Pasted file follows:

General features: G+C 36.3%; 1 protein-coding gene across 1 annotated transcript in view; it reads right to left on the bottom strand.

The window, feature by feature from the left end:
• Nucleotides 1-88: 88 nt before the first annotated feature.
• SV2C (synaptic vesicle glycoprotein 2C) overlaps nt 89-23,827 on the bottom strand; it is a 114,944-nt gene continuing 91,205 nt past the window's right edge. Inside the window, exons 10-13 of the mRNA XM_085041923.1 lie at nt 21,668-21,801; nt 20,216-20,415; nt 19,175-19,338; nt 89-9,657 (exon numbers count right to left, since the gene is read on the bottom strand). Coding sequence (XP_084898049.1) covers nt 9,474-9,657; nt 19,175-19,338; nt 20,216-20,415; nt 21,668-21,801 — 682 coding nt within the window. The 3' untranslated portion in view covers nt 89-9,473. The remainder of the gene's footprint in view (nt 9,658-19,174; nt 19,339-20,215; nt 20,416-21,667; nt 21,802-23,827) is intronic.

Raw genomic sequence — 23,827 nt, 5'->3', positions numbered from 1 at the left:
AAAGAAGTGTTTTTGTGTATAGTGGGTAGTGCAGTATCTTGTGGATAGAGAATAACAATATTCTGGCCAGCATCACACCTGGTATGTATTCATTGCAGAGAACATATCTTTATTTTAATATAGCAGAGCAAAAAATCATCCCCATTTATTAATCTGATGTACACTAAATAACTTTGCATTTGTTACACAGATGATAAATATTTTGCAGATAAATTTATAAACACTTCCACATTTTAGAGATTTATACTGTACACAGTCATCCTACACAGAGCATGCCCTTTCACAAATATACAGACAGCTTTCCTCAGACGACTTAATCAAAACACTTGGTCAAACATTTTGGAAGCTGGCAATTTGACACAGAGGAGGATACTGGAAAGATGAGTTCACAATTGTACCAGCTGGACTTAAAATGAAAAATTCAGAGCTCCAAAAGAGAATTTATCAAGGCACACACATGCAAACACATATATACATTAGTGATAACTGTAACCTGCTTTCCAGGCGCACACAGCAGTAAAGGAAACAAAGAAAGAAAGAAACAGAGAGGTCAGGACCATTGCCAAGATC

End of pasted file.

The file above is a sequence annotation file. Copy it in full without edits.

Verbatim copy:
General features: G+C 36.3%; 1 protein-coding gene across 1 annotated transcript in view; it reads right to left on the bottom strand.

The window, feature by feature from the left end:
• Nucleotides 1-88: 88 nt before the first annotated feature.
• SV2C (synaptic vesicle glycoprotein 2C) overlaps nt 89-23,827 on the bottom strand; it is a 114,944-nt gene continuing 91,205 nt past the window's right edge. Inside the window, exons 10-13 of the mRNA XM_085041923.1 lie at nt 21,668-21,801; nt 20,216-20,415; nt 19,175-19,338; nt 89-9,657 (exon numbers count right to left, since the gene is read on the bottom strand). Coding sequence (XP_084898049.1) covers nt 9,474-9,657; nt 19,175-19,338; nt 20,216-20,415; nt 21,668-21,801 — 682 coding nt within the window. The 3' untranslated portion in view covers nt 89-9,473. The remainder of the gene's footprint in view (nt 9,658-19,174; nt 19,339-20,215; nt 20,416-21,667; nt 21,802-23,827) is intronic.

Raw genomic sequence — 23,827 nt, 5'->3', positions numbered from 1 at the left:
AAAGAAGTGTTTTTGTGTATAGTGGGTAGTGCAGTATCTTGTGGATAGAGAATAACAATATTCTGGCCAGCATCACACCTGGTATGTATTCATTGCAGAGAACATATCTTTATTTTAATATAGCAGAGCAAAAAATCATCCCCATTTATTAATCTGATGTACACTAAATAACTTTGCATTTGTTACACAGATGATAAATATTTTGCAGATAAATTTATAAACACTTCCACATTTTAGAGATTTATACTGTACACAGTCATCCTACACAGAGCATGCCCTTTCACAAATATACAGACAGCTTTCCTCAGACGACTTAATCAAAACACTTGGTCAAACATTTTGGAAGCTGGCAATTTGACACAGAGGAGGATACTGGAAAGATGAGTTCACAATTGTACCAGCTGGACTTAAAATGAAAAATTCAGAGCTCCAAAAGAGAATTTATCAAGGCACACACATGCAAACACATATATACATTAGTGATAACTGTAACCTGCTTTCCAGGCGCACACAGCAGTAAAGGAAACAAAGAAAGAAAGAAACAGAGAGGTCAGGACCATTGCCAAGATC